Synopsis by Jason Ankeny
Director Bruce Beresford followed up his Academy Award-winning Driving Miss Daisy with another meditation on race, Mister Johnson. Set in West Africa in 1923, Johnson (Maynard Eziashi), the clerk of British administrator Harry Rudbeck (Pierce Brosnan), attempts everything within his power to ingratiate himself into white society. Johnson hatches a plan to juggle the books so that Rudbeck will have the capital necessary to achieve his ultimate dream of a "great northern road," but when his scheme is uncovered, he is fired. After finding another job with a shopkeeper named Gollop (Edward Woodward), he is again fired for his "creative" financing skills; however, Rudbeck hires him back to oversee the road construction project. When funds are cut off, Johnson convinces workers to do their jobs for free to ensure the project's completion. Once again, he is caught embezzling, and once again, he is let go; in a fit of desperation, he robs and kills Gollup. After confessing to the crime, he begs Rudbeck to kill him, sparing him the humiliation of public execution.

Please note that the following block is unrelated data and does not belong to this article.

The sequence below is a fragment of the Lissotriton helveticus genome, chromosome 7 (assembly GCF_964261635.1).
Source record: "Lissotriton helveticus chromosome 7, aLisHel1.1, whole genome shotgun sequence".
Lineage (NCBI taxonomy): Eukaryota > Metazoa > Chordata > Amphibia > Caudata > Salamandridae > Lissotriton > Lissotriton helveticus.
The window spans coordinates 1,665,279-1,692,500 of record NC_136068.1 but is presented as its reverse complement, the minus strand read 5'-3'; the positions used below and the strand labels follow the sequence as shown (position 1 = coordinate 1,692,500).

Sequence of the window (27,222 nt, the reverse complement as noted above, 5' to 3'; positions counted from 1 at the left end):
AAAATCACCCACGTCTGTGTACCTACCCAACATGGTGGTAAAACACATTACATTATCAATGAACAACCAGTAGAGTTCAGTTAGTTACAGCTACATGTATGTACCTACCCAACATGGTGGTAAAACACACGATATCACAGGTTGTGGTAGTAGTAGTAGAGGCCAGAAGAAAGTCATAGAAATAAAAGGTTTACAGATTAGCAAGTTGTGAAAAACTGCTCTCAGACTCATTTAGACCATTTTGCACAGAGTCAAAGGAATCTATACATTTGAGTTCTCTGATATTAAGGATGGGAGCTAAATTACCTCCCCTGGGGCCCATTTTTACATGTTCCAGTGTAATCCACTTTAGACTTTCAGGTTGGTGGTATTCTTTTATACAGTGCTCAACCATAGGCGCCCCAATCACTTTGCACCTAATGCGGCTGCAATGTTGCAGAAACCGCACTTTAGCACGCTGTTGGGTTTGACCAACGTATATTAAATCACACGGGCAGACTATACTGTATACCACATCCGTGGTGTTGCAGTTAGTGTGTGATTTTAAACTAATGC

accounting, Africa, clerk, murder, road, shopkeeper, race-relations